The liver is the largest internal organ and has the remarkable ability to regenerate. We study how immune cells in the liver microenvironment contribute to disease pathogenesis.
The liver receives blood containing immune cells from two sources:
- the hepatic artery, which delivers oxygen-rich blood from the heart,
- the portal vein, which delivers nutrient-rich blood that has passed through gut tissues.
The unique microenvironment of the liver allows for interactions of immune cells with liver-resident cells that can lead to successful clearance of infection, dampening of inflammation and damage repair. But this doesn’t always go to plan.
Livers that have undergone serious and/or prolonged insults can lose their remarkable ability to temper inflammation. Inflammation over the years can lead to progressive liver damage that can cause fibrosis, cirrhosis, liver cancer or end-stage liver disease requiring a transplant.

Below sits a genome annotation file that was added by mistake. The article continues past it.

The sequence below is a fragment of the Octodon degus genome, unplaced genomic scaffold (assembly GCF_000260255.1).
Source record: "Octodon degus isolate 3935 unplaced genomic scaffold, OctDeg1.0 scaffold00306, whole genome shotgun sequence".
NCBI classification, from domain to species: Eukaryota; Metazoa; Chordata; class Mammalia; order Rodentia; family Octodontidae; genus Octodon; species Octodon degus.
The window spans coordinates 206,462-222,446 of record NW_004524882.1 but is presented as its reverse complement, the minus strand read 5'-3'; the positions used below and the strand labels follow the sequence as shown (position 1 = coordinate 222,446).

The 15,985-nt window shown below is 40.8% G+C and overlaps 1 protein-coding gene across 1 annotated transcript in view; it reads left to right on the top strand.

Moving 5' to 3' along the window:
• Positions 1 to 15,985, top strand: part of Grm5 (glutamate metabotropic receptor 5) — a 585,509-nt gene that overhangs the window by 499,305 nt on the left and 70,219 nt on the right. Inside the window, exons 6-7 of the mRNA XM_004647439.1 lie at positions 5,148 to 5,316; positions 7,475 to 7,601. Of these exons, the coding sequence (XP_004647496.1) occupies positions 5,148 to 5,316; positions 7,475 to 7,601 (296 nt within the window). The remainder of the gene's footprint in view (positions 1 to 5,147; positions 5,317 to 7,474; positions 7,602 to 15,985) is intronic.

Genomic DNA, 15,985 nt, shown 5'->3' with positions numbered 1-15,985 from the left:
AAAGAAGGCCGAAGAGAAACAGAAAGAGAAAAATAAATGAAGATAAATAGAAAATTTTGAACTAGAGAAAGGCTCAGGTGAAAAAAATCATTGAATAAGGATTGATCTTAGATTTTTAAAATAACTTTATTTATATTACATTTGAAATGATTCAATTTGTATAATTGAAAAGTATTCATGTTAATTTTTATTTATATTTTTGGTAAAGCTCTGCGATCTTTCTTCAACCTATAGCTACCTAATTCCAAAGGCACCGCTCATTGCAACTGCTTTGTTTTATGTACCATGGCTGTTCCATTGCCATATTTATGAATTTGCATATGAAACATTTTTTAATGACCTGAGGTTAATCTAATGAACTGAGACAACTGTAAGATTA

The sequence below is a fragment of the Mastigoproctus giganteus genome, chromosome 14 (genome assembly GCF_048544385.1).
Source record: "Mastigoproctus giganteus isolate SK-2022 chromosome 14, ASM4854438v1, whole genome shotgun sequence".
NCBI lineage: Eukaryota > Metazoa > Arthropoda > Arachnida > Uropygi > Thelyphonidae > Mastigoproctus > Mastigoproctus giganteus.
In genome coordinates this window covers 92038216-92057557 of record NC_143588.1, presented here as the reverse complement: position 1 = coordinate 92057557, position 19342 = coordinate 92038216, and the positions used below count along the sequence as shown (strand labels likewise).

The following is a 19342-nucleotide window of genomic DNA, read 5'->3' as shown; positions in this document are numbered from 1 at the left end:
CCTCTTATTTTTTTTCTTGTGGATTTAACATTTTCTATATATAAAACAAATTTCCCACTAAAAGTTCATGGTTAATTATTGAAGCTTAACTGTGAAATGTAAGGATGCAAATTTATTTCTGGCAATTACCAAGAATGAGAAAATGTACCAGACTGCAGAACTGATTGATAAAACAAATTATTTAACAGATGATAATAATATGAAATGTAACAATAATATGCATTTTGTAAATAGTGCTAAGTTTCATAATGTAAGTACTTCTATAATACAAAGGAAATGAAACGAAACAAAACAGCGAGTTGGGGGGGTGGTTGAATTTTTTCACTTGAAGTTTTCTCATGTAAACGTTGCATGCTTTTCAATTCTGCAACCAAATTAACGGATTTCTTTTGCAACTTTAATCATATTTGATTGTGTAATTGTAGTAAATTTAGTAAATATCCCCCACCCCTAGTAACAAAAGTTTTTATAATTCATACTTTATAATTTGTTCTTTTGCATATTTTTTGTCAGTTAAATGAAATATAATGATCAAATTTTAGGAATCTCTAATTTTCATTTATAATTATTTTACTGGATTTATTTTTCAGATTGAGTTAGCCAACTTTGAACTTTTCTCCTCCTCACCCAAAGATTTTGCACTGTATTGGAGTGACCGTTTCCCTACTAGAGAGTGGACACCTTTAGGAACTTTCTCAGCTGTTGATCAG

We work with explanted livers from donors that undergo life-saving surgery at the Queen Elizabeth hospital. Our patients’ livers have failed due to autoimmune disorders, viral infections, dietary injury such as a fatty diet or alcohol abuse, or other rarer abnormalities.
Tissues from donated livers reach our lab fast after surgery, preserving the cellular and humoral microenvironment. We build ex vivo models that will help us understand the mechanisms of liver inflammation, to identify new targets for therapeutic interventions. Close links with the Institute for Translational Medicine provide a route for discoveries at the Centre for Liver Research into clinical trials.